Sheffield council is to consider a city-wide selective licensing scheme, a move that has been hailed as a victory by fast-growing tenant advocacy organisation Acorn.

The campaign group has presented a list of 50 rogue landlords to council officers and also begun campaigning on the streets to highlight its calls for a city-wide scheme.

Like many other metropolitan areas around the UK, this would see all landlords required to register and licence their properties, usually for a fee of between £500 and £750 payable every five years.

The undertaking from the council was made by neighbourhoods and communities councillor Paul Wood following a question by an Acorn representative during the most recent full meeting of the council.

She said: “We believe this is a crisis that requires urgent action. We have seen landlords refusing to fix mould, not lodging deposits and executing revenge evictions. Acorn is calling on the council to introduce city-wide licensing for rental properties.”

Wood replied, saying that the council takes PRS landlords and the quality of their housing very seriously, and that his department had recently introduced a council-accredited landlord scheme and was about to invest heavily in enforcement after years of under-funding.

He said a working group was looking at extending the city’s selective licensing scheme, and would consider both the additional costs and establish which areas most needed selective licensing.

The promise by Sheffield to examine a city-wide scheme is an example of the growing influence of Acorn, which has expanded rapidly both geographically and in influence in recent years, moving from tackling individual cases of rogue landlord activity to wider policy-driven campaigning.

“After years of fighting for a crackdown on Sheffield’s rogue landlords, union power is finally getting big results from the council,” it said on Twitter.

Sheffield already has selective licensing in three areas of the city which were introduced in late 2018. Last year its landlords association was disbanded and became a district of the NRLA.

Predictably, Acorn make no mention of a recent survey of tenants in the UK published in January. It revealed that landlords in Sheffield were among some of the best in the UK.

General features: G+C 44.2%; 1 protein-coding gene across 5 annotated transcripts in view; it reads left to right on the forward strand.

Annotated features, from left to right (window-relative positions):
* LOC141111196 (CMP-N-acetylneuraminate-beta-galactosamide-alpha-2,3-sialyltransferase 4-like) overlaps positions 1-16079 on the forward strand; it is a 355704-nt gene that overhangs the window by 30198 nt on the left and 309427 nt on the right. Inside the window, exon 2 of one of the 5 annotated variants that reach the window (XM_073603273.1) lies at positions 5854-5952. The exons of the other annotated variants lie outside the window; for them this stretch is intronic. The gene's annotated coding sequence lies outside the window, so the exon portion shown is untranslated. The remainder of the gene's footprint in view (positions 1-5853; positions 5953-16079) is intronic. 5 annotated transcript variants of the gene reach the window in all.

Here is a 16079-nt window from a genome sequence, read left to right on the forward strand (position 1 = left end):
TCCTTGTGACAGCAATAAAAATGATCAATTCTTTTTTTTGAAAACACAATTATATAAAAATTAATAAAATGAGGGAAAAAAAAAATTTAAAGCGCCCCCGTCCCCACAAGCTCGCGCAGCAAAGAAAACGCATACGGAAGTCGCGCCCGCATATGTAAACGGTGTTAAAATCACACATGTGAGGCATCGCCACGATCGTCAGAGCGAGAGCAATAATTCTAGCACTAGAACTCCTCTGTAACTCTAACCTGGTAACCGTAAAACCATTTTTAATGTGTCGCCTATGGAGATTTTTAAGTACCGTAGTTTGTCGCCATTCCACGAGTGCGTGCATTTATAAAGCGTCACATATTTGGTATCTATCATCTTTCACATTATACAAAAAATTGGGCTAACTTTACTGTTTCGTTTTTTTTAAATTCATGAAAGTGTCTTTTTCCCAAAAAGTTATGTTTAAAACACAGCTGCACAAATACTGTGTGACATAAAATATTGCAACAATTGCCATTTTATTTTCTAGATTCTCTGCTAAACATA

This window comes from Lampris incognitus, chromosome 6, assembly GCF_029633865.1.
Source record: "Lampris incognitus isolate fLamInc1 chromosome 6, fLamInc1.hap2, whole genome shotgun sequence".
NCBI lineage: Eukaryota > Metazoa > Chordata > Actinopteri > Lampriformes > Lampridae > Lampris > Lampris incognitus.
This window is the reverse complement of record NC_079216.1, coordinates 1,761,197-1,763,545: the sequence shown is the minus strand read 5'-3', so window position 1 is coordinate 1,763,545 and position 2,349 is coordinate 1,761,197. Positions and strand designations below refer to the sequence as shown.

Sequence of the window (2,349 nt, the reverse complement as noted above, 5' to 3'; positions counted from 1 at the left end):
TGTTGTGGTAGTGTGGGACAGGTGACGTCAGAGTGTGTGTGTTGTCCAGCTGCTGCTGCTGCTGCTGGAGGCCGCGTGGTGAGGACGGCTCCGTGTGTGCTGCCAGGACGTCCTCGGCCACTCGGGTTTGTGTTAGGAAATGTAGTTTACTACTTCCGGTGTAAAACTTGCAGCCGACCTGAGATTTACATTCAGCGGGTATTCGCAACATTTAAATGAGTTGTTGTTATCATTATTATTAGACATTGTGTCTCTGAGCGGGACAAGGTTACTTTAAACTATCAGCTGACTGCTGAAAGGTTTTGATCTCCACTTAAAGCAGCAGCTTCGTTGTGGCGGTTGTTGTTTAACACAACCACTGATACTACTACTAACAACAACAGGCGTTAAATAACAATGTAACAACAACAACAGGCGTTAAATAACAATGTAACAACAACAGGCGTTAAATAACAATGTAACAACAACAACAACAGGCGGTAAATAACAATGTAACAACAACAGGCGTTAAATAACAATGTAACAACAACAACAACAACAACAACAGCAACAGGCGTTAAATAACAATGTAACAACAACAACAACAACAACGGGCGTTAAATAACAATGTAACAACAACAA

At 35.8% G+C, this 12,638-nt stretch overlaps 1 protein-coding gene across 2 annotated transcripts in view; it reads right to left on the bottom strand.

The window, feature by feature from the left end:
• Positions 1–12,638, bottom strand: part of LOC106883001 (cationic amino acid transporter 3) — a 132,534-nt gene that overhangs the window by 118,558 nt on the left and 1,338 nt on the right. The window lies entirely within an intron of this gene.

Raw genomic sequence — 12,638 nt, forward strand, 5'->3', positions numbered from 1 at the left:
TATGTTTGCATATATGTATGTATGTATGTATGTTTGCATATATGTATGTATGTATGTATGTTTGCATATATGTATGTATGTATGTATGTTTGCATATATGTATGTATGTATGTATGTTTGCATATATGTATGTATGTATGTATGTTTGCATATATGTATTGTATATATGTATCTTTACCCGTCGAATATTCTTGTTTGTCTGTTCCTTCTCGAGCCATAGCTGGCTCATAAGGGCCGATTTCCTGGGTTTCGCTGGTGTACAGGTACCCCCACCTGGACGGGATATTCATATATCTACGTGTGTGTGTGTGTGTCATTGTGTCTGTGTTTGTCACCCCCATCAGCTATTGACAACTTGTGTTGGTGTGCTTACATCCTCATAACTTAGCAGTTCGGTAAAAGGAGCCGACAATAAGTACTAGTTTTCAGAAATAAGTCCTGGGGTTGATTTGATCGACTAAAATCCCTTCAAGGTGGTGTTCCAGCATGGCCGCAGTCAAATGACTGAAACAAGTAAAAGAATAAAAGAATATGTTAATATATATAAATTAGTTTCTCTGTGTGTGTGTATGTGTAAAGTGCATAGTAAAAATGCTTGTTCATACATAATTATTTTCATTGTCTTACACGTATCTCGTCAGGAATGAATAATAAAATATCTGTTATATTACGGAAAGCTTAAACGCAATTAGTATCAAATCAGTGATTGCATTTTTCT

PIC credit: Monika Kostera via Flikr.


  1. Cost increases for tenants

    This is nothing more than a money making scam , good landlords get extra costs, poor land Lords will simply ignore it

    Landlords refusing to fix mould is no doubt due to mould being caused by tenants in adequately ventilating the property.

  2. “We believe this is a crisis that requires urgent action. We have seen landlords refusing to fix mould, not lodging deposits and executing revenge evictions. ”

    Mould usually caused by tenants
    Not lodging deposits can result in 3 x deposit compensation
    Eviction (revenge or not) have been impossible for months

    So….selective licensing will not stop this but it will increase rents – Well Done Acorn!

  3. Mould in property is usually when the property is not ventilated it is usually people living in the property.
    Councils jump on the band wagon so get more money in their coffers. And do not enforce the laws they already have. They have enough laws to enforce the laws if they seriously take the issues on board.
    Yet they can’t even identify substandard properties in their area but hide behind ill informed so called charities and pressure groups.
    If landlords cannot decent returns from their investment then they will pull out. It is a business after all
    Wait to see days when there is not enough housing and rent rises , and council go begging to landlords to help them out.
    Tenants will end up paying higher rent.
    Private rental properties on the whole are better managed than those on social housing and managed by councils.
    Now we have ill informed clueless councillors making policies on the whim and desperate to get media attention.


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